“Dad says the anticipation of having something is often more fun than actually having it. I think he’s crazy. I hate waiting for things. I like to have everything immediately. I can’t think of anything I’d rather anticipate than have right away. Can you?”
“Death comes to mind.”
“I don’t know why I bother trying to have a little conversation with you when you’re always so morbid.”
–Calvin and Hobbes by Bill Watterson
I’m a sucker for political thrillers– Tinker, Tailor, Soldier, Spy; L’Affaire Farewell; Z; the collected works of Alfred Hitchcock. Movies like this work by building a sense of… anticipation. The most important tool these stories have is to tell the audience something bad is going to happen… and then make them wait for it.
Babylon Berlin, now streaming on Netflix, twists its cranks and turns its gears in heart-pounding set pieces that find our heroes breaking into a vicious gangster’s safe, hanging out of a malfunctioning airplane, and racing to return home before a bomb blows up.
But beyond the machinations of the plot, the show’s premise is about suspense. We are in Weimar Germany, in the year 1929. In four years, Germany will be in the grip of an authoritarian dictatorship. In ten years, it will be at war again. Like the ancient capital of Babylon, Berlin is on borrowed time.
We all know what happens next. The interesting thing is how we get there. We will wait through most of the series before we see a single Nazi uniform (trust me, it’s worth the wait.) Until then, life goes on.
Berlin is a boiling stew of civil unrest. Political groups of all stripes vie for influence, and the metropolitan police must maintain order– often with violent tactics, and a couple cover-ups as necessary to make sure the gruesome stuff doesn’t hit the papers. Communists stage a demonstration on the First of May, and are met with batons and machine guns.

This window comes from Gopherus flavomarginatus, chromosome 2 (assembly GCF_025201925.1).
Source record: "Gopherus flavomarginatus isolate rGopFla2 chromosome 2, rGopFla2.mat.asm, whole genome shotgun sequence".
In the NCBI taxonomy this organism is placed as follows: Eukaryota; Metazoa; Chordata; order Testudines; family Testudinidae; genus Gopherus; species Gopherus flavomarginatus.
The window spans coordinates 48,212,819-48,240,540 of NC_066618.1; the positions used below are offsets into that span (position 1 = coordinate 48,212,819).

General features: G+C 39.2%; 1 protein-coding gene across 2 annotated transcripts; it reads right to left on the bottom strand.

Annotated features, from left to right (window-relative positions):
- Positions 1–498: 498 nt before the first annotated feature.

World War I looms over everything that happens in this show. Only a decade out from the largest armed conflict in human history, almost every male character is a veteran of some kind. Several bear physical injuries that are unremarked upon. Doctors struggle to treat others battling “shell shock,” or PTSD.
A group of veterans drink a toast to the friends they lost in their unit, solemnly claiming that the German army was never defeated on the field. They want another chance to prove themselves– and they’ll get one, very soon.
The show is based on a series of crime novels by Volker Kutscher. Tom Tykwer, Achim von
Borries, and Henk Handloegten shared writing and directing duties. Tykwer is the best known in the U.S., having worked on Sense8, and directed films such as Cloud Atlas, and Run Lola Run, another thriller built on a tightly suspenseful premise.
In a sprawling cast, our two main characters are Gereon Rath (Volker Bruch), a vice cop from Cologne in Berlin on a special assignment, and Charlotte Ritter (Liv Lisa Fries), a typist at the police station who lives in a squalid apartment and dreams of bigger things.